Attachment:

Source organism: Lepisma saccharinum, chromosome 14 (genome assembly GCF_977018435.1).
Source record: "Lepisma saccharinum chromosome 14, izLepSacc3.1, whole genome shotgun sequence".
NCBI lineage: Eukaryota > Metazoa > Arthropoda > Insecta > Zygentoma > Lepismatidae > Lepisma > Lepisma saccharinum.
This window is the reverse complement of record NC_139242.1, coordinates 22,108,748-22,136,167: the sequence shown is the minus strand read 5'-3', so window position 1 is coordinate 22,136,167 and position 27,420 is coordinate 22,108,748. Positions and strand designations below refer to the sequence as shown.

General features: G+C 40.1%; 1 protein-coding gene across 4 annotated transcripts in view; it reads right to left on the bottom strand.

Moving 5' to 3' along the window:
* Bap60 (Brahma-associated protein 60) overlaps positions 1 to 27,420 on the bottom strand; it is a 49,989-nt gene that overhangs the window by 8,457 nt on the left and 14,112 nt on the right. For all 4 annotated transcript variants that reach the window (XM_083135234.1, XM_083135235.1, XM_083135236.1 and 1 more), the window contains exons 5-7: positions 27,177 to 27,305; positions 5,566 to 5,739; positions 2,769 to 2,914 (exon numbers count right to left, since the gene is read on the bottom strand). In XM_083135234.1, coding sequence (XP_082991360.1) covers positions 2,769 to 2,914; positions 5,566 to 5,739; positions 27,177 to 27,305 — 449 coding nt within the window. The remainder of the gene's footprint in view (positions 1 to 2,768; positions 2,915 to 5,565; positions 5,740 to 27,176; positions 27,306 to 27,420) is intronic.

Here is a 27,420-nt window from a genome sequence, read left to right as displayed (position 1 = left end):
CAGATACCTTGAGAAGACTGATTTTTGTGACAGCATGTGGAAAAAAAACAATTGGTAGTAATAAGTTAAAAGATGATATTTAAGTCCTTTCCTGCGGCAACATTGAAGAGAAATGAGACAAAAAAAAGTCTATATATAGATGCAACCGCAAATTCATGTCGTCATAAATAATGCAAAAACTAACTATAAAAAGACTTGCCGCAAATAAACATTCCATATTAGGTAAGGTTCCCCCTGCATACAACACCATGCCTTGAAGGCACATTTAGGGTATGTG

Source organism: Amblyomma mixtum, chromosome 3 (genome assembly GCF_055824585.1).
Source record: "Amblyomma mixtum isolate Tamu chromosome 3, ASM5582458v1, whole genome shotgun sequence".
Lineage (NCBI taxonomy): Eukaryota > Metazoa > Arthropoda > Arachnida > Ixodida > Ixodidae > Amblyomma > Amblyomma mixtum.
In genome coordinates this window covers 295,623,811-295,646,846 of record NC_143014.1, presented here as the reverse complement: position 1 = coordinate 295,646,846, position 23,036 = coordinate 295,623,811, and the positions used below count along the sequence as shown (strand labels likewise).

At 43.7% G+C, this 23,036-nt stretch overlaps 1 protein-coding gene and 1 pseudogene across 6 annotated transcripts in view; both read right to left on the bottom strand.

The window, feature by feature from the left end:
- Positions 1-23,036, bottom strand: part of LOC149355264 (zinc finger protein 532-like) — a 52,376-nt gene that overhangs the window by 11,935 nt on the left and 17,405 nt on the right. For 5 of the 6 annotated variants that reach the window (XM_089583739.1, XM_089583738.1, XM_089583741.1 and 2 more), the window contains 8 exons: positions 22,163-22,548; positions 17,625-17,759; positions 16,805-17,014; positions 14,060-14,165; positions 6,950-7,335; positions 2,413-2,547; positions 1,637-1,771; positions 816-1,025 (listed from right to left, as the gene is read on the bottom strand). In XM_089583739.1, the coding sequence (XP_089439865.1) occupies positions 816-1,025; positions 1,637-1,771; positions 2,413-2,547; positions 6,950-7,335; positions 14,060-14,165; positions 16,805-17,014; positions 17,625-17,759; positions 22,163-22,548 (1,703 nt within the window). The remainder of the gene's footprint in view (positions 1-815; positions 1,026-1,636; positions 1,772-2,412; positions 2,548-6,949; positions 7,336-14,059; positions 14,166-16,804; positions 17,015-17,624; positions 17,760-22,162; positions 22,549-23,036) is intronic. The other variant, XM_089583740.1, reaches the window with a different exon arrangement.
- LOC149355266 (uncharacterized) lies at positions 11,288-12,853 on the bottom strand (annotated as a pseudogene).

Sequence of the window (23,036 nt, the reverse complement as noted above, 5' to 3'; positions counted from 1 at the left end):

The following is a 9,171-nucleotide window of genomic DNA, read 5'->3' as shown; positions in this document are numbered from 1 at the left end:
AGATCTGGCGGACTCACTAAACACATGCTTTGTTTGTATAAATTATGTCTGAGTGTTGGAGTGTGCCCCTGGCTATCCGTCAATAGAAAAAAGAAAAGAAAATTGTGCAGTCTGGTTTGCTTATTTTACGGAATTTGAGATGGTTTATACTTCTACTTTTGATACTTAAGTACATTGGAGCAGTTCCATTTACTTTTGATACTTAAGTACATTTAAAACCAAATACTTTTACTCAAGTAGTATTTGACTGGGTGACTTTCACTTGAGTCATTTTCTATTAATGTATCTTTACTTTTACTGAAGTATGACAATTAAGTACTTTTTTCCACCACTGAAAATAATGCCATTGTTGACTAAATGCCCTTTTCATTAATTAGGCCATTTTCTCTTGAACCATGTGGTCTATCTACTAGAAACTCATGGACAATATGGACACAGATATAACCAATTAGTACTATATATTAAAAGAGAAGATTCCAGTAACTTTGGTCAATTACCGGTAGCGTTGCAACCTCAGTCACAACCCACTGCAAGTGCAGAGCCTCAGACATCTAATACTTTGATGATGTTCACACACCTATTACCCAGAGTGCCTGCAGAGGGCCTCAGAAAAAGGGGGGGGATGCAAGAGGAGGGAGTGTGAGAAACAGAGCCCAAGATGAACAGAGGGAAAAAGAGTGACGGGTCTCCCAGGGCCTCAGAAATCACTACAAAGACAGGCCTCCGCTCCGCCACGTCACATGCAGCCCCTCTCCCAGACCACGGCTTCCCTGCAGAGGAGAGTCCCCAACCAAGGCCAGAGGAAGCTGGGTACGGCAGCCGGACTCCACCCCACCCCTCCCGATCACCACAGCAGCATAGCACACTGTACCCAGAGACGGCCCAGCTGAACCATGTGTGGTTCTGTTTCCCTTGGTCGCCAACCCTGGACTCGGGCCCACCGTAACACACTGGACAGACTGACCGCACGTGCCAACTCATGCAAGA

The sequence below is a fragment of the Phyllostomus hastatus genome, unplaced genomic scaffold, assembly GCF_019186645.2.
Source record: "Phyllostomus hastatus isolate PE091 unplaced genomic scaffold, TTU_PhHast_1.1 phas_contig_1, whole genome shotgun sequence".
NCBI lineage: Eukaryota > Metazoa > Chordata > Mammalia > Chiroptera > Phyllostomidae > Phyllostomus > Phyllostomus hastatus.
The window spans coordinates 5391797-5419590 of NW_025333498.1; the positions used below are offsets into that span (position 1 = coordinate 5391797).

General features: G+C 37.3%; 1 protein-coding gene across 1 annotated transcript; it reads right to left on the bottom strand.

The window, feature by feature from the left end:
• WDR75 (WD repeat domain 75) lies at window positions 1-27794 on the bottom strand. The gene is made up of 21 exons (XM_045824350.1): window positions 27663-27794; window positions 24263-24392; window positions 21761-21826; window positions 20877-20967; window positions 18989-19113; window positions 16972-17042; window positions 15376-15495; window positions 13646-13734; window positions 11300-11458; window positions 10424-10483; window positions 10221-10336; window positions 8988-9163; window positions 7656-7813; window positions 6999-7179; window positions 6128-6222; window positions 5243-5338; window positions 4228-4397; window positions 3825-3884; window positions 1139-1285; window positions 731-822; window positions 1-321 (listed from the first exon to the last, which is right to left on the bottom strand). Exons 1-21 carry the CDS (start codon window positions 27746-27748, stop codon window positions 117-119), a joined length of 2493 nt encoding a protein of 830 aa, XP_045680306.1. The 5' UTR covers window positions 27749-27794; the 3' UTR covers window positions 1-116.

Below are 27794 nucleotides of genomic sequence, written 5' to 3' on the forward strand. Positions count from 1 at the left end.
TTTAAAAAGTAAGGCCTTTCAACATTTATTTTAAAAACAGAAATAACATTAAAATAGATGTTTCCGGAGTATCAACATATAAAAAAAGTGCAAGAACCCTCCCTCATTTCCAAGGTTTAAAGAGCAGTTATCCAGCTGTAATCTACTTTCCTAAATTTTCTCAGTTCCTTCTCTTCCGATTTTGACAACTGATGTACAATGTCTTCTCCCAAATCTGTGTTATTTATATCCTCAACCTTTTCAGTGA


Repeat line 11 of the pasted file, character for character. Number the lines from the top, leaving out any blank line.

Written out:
Source record: "Amblyomma mixtum isolate Tamu chromosome 3, ASM5582458v1, whole genome shotgun sequence".